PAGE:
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Produced & Maintained by Idaho Mountain Express, Box 1013, Ketchum, ID 83340-1013 
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Copyright © 2002 Express Publishing Inc.
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For the week of May 1 - 7, 2002


Governor stresses education, economy and environment

Express Staff Writer

Idahoís governor said last week that his job isnít done, and four more years in the governorís office will allow him to continue championing education, economic development and the environment.

"Now that Iíve been here for four years, weíve made real progress, but the jobís not done yet," Republican Gov. Dirk Kempthorne said in an interview at the Sun Valley Inn last week. "I want to stay and continue the effort. Itís in a variety of areas."

Kempthorne is running as an incumbent in the May 28 primary election against Walter Bays of Wilder, Milt Erhart of Boise and Raynell George of Lewiston.

The governor was quick to announce that his primary platform issue is achieving quality educational opportunities for Idahoís children.

"We will continue our efforts on education so that our children receive as fine an education as any state in the union," he said. "In many areas we can be trend setters."

And though Idahoís GOP legislators came under fire last winter for instituting education cuts, Kempthorne said he has helped orchestrate four years of successes in Idahoís schools.

As an example, he referred to the high number of teachers with masterís degrees in Idaho who are receiving $2,000 annual bonuses for the next five years.

And he pointed out that even failures are successes, "because we learn from them."

The second platform issue he highlighted was economic development, and he pointed to more successes during his administration as examples of what he can help achieve in another four years.

"In this recession, only two states in the union actually showed a 1 percent or better growth in jobs: Florida and Idaho. Thatís a pretty good record."

He said state grants, through the Governorís Rural Economic Development Initiative, will continue, and he stressed the role he played in getting the Mexican Modelo Brewery to schedule construction of malting facilities in Idaho Falls.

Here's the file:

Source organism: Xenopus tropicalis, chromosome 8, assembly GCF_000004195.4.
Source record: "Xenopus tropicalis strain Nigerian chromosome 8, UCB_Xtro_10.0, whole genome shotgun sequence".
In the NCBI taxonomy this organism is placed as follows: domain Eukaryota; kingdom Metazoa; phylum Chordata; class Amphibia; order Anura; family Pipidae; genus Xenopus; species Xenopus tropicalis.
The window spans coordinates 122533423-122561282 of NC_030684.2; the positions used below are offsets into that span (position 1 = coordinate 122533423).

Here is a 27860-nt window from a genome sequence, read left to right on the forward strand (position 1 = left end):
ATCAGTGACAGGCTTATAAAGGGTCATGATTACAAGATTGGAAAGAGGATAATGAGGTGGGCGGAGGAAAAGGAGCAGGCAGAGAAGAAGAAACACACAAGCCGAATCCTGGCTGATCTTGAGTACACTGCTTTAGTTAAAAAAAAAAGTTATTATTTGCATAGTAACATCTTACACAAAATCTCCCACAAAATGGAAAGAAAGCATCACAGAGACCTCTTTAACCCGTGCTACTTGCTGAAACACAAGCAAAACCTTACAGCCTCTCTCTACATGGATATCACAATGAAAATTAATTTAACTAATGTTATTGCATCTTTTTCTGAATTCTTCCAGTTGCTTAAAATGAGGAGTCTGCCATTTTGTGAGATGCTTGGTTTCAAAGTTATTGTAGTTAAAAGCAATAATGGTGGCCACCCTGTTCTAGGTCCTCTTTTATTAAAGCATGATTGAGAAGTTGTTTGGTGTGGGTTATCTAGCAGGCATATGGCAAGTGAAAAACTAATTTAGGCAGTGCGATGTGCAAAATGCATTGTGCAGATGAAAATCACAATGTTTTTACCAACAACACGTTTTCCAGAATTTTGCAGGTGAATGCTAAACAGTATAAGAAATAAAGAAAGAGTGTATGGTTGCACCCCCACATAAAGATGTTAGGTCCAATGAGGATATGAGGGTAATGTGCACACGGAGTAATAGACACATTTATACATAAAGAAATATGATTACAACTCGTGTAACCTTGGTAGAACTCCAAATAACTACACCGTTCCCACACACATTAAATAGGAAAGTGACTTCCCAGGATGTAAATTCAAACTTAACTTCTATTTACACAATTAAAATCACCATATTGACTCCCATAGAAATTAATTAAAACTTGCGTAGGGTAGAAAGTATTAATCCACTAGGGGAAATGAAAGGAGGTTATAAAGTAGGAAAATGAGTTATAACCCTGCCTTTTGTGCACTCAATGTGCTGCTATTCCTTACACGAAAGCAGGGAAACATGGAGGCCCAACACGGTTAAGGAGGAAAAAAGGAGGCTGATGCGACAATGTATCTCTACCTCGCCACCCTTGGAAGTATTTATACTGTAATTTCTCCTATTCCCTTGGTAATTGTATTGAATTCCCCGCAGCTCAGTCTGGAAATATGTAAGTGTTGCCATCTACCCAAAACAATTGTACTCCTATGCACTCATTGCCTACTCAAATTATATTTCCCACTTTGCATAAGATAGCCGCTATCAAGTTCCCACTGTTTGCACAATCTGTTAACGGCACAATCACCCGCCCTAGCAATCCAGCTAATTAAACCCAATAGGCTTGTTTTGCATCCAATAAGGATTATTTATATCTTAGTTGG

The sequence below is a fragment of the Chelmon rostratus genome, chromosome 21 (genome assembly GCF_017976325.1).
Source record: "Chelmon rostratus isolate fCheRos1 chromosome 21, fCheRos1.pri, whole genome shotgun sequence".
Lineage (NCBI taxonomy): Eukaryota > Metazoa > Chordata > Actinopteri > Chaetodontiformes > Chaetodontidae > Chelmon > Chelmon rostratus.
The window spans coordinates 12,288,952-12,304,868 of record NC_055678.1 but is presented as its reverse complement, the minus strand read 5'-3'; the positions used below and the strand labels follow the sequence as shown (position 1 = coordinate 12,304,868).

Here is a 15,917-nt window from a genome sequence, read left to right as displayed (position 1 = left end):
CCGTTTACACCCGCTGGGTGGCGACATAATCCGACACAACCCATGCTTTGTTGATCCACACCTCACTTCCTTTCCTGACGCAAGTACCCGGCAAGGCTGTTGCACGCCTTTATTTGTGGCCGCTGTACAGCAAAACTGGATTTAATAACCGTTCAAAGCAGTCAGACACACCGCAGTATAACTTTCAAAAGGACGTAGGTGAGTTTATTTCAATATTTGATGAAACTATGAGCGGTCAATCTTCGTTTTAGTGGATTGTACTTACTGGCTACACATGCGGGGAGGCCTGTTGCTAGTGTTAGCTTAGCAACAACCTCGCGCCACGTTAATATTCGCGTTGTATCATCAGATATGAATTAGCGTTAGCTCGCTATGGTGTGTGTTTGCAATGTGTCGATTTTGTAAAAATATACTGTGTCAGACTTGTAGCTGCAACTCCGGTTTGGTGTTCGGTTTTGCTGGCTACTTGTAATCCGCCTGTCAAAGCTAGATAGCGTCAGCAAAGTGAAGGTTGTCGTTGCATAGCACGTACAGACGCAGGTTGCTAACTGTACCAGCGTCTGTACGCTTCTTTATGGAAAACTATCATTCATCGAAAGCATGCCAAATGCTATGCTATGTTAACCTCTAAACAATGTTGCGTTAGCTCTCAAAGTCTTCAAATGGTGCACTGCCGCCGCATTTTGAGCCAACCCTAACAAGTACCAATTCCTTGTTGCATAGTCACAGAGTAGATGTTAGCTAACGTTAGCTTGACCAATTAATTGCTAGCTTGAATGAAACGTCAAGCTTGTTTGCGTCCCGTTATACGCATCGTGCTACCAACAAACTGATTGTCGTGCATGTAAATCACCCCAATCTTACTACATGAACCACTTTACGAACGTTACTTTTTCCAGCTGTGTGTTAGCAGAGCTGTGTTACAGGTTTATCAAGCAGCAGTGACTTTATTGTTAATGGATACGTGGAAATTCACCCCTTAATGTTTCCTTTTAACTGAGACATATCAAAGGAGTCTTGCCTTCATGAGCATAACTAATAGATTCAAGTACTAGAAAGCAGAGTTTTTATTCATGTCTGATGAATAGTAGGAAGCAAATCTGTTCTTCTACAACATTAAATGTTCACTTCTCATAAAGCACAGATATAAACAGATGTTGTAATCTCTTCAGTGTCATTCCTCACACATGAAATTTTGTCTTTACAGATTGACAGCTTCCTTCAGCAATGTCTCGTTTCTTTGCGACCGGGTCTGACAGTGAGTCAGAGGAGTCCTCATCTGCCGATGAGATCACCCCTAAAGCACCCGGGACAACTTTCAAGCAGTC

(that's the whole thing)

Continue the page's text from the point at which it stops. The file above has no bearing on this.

Modello, manufacturer of Corona and Pacifico, "will build a 65 million malting facility next door to Anheuser-Busch in Idaho Falls, and Anheuser-Busch will double their facilities. So, weíre talking well over $50 million each and every (succeeding) year of malt (barley) contracts with the farmers."

Those expansions to Idaho Fallsí economy were direct results of state trade missions to Mexico, Kempthorne said.

On the environment, Kempthorne said he is very proud of several accomplishments.

The Lemhi Project near Salmon will help revamp irrigation systems.

"We believe there are tributaries that have been dry for years that will now be re-watered," he said.

He added that, on his watch, the Idaho Department of Fish and Game and Fish and Game Commission are designating critical habitat for upland game birds.

"We feel like we can bring back significant populations of those birds," he said.

In a nutshell, he said his record speaks for itself on education, rural economic development and on environmental issues.

"Thereís so much more to be done, but weíre building on some solid results," he said.

Idahoís most prized asset is its people, he said.

"So often, when people visit Idaho, and theyíre attracted to the natural beauty of Idaho, thatís what brings them here, but they just canít believe how wonderful the people are: genuine and friendly and accommodating."

In summary, he said: "Itís a tremendous honor to be working for the people of Idaho. You can take peopleís ideas and hopes and make them become something, so I want to continue with that."


The Idaho Mountain Express is distributed free to residents and guests throughout the Sun Valley, Idaho resort area community. Subscribers to the Idaho Mountain Express will read these stories and others in this week's issue.